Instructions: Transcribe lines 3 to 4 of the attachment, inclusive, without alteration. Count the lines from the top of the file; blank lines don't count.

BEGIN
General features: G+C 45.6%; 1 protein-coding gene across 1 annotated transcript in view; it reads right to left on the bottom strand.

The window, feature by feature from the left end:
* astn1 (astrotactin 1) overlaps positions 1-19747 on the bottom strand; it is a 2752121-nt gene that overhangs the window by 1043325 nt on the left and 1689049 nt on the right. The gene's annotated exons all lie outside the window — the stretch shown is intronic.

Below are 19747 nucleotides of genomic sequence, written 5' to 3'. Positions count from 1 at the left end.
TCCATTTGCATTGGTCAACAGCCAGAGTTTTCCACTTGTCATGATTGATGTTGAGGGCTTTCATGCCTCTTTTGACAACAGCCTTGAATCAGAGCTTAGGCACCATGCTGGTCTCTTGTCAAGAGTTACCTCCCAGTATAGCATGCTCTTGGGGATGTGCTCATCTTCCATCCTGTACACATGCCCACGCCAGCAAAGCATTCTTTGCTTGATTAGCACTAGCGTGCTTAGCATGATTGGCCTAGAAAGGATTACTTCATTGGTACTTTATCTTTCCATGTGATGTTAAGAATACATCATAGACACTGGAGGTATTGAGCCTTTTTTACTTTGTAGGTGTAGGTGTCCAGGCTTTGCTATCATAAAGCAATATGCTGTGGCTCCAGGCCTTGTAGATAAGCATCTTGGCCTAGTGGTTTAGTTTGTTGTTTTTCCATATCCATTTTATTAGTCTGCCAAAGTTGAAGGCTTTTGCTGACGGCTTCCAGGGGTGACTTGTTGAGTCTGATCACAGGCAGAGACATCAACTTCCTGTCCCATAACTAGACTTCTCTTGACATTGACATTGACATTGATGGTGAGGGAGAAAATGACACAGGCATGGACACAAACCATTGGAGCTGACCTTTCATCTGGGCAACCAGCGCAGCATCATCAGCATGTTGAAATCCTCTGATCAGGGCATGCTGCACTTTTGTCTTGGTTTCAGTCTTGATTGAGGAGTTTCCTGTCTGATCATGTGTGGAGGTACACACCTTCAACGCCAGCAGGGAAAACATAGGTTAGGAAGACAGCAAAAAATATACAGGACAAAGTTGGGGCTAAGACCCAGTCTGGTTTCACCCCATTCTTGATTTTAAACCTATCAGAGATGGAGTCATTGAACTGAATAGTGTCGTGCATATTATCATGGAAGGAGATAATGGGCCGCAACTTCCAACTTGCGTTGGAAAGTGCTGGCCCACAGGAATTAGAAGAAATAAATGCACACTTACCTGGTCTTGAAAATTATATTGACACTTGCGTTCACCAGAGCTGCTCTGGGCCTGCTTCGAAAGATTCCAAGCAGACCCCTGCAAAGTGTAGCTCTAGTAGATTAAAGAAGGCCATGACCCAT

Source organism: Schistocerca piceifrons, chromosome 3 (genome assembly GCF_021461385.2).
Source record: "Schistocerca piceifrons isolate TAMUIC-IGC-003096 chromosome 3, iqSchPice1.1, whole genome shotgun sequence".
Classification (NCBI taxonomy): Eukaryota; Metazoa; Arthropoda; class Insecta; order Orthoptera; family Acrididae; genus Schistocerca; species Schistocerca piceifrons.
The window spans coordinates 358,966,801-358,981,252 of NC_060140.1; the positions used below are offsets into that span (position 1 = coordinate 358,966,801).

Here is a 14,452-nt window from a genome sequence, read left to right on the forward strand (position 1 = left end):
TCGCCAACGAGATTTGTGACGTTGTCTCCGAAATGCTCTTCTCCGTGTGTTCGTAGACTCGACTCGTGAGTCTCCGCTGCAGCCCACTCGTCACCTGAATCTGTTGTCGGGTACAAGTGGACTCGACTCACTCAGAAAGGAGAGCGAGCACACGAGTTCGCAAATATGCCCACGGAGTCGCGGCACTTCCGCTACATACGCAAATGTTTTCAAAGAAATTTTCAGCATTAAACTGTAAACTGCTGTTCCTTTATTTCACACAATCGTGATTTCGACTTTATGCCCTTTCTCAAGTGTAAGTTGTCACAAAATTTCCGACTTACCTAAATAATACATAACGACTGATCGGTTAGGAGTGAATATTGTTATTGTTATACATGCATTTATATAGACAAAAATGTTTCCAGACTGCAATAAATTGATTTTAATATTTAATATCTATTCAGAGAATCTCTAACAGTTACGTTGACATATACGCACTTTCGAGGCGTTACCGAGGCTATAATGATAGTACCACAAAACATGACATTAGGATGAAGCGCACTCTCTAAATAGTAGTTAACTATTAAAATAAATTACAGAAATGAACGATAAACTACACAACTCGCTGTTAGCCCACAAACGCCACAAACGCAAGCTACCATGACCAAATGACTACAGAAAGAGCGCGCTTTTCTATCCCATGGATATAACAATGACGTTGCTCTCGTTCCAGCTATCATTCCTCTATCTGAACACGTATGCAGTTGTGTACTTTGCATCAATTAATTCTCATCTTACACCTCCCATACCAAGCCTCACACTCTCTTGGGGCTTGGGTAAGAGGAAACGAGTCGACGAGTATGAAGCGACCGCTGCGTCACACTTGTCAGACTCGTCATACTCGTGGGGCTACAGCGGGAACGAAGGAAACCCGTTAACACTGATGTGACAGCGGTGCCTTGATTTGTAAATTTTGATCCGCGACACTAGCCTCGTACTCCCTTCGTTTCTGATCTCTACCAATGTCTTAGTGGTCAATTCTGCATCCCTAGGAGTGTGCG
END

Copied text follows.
* astn1 (astrotactin 1) overlaps positions 1-19747 on the bottom strand; it is a 2752121-nt gene that overhangs the window by 1043325 nt on the left and 1689049 nt on the right. The gene's annotated exons all lie outside the window — the stretch shown is intronic.

Below are 19747 nucleotides of genomic sequence, written 5' to 3'. Positions count from 1 at the left end.